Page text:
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The King and Dr. Nick: What Really Happened to Elvis and Me Hardcover – January 5, 2010


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Product Details

  • Hardcover: 256 pages
  • Publisher: Thomas Nelson (January 5, 2010)
  • Language: English
  • ISBN-10: 1595551719
  • ISBN-13: 978-1595551719
  • Product Dimensions: 9.1 x 6.2 x 1.2 inches
  • Shipping Weight: 1 pounds
  • Average Customer Review: 4.0 out of 5 stars  See all reviews (87 customer reviews)
  • Amazon Best Sellers Rank: #487,526 in Books (See Top 100 in Books)

Editorial Reviews

About the Author

George C. Nichopoulos is the son of Greek immigrants. He earned his B.S. degree from the University of the South and then received his medical degree from Vanderbilt University Medical School in Nashville.  



Rose Clayton Phillips has written extensively about the recording industry and pop culture as a critic and correspondent for various music-oriented publications. She is co-author of Elvis by Those Who Knew Him Best.


More About the Author

George C. Nichopoulos is the son of Greek immigrants. After two years in the Army Medical Corp, he entered the University of the South, where he gained his B.S. degree. He completed postgraduate work on a Doctorate in Clinical Physiology at the University of Tennessee and then received his medical degree from Vanderbilt University Medical School in Nashville. In 1967 Nichopoulos gained entertainer Elvis Presley as a patient. After Presley died in 1977, the Tennessee Board of Medical Examiners charged Nichopoulos with over-prescribing controlled substances to Presley during the final months before his death. He was acquitted, but his license was suspended later on the same charges. He maintained a private practice from 1986 until 1995 when his medical license was revoked. His re-application for a medical license has been denied twice. Nichopoulos resides in Memphis with his wife Edna. They have 3 children and 4 grandchildren.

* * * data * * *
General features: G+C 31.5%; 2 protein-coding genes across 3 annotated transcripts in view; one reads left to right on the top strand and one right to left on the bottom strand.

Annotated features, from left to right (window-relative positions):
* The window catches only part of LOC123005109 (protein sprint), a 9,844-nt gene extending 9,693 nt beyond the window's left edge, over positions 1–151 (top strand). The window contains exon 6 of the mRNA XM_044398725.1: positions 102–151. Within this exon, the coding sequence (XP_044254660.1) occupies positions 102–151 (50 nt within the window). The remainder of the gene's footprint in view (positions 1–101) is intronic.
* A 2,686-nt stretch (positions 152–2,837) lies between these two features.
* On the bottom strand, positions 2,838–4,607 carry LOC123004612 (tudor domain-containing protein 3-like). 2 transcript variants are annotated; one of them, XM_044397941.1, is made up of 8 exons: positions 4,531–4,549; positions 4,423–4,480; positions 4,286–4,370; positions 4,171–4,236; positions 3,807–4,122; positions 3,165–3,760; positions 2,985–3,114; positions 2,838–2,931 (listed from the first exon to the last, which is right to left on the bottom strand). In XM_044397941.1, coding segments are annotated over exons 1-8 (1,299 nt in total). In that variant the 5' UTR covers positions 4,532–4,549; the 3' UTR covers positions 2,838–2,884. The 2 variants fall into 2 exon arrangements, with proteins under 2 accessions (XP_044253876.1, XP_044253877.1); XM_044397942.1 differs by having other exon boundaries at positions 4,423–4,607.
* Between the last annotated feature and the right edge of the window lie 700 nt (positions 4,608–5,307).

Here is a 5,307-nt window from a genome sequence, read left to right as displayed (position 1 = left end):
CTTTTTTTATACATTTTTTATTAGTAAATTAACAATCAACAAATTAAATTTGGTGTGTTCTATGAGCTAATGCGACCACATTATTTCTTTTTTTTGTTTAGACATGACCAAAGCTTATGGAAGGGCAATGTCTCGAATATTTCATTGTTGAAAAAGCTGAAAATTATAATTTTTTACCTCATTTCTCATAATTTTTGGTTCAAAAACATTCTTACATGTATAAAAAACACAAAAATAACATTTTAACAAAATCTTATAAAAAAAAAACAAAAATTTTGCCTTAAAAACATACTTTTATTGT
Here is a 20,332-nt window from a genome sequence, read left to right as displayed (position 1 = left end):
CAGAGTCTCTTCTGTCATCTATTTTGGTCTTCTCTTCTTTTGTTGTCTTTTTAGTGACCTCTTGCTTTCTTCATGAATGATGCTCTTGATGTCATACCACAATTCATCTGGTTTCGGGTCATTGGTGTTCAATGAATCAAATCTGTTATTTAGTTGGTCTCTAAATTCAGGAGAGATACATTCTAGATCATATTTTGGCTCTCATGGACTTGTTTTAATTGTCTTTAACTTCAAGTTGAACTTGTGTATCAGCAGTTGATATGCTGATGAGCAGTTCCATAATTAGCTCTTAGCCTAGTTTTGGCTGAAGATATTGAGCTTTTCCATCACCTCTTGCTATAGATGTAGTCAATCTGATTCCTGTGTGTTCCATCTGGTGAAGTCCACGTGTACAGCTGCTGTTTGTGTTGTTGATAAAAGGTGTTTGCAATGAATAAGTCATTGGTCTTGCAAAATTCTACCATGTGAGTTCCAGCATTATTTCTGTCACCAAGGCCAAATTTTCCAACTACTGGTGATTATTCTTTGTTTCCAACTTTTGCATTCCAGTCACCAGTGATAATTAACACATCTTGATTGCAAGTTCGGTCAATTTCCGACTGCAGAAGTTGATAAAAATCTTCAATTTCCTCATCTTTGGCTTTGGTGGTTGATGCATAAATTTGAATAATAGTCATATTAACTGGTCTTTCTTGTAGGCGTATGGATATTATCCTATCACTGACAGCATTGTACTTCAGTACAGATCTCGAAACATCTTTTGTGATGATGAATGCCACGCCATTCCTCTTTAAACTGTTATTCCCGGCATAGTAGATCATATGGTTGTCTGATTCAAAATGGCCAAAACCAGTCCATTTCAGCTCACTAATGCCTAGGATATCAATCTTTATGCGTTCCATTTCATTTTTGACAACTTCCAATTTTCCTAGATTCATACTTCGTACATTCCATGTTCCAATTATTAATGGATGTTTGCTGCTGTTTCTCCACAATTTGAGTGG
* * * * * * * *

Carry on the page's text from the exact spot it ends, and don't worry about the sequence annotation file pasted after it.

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Customer Reviews

It is an interesting and revealing read, well written as well.
Johann Gutenberg
After his death, each one may write what they think or want, and we will never, ever know who is telling the truth!!
Gloria B. Ferreira
The King and Dr. Nick is an excellent peek at the life and death of Elvis Presley.
Michelle Fruscione

Most Helpful Customer Reviews

Format: Hardcover
His pager kept beeping and the third beep was the charm. Dr. Nichopoulos, "Dr. Nick" for short, quickly headed to the nearest phone to find out who was calling. It was Tuesday, August 16, 1977, a day that would be cemented in many minds. The panic that can only enter a voice when something is terribly wrong, met him on the other end of the line. "I think he had a heart attack," Joe Esposito called out to him. Dr. Nick was Elvis Presley's doctor and something was wrong, very wrong. An ambulance rushed to transport him to Baptist Memorial. It wasn't long before the world knew what happened at Graceland, but would they ever really know what happened? "Stop CPR. He's gone."

Dr. Francisco made the announcement that the "cause of death [was] cardiac arrhythmia due to undetermined heartbeat," but that wasn't enough. There had to be more, a hidden reason why the King was gone. That quest would ultimately fuel "a controversy that has never died." Vernon was heartbroken and wanted to know who had killed his son. The frenzy had only begun. The media began to circle like vultures. If there were answers, they would find them. Dr. Nick claimed he was cautious when he prescribed drugs, carefully placing them in small brown envelopes ready to be dispensed by Presley's nurse. An innocuous treatment plan and careful monitoring of a patient was commendable, but some people looked askance.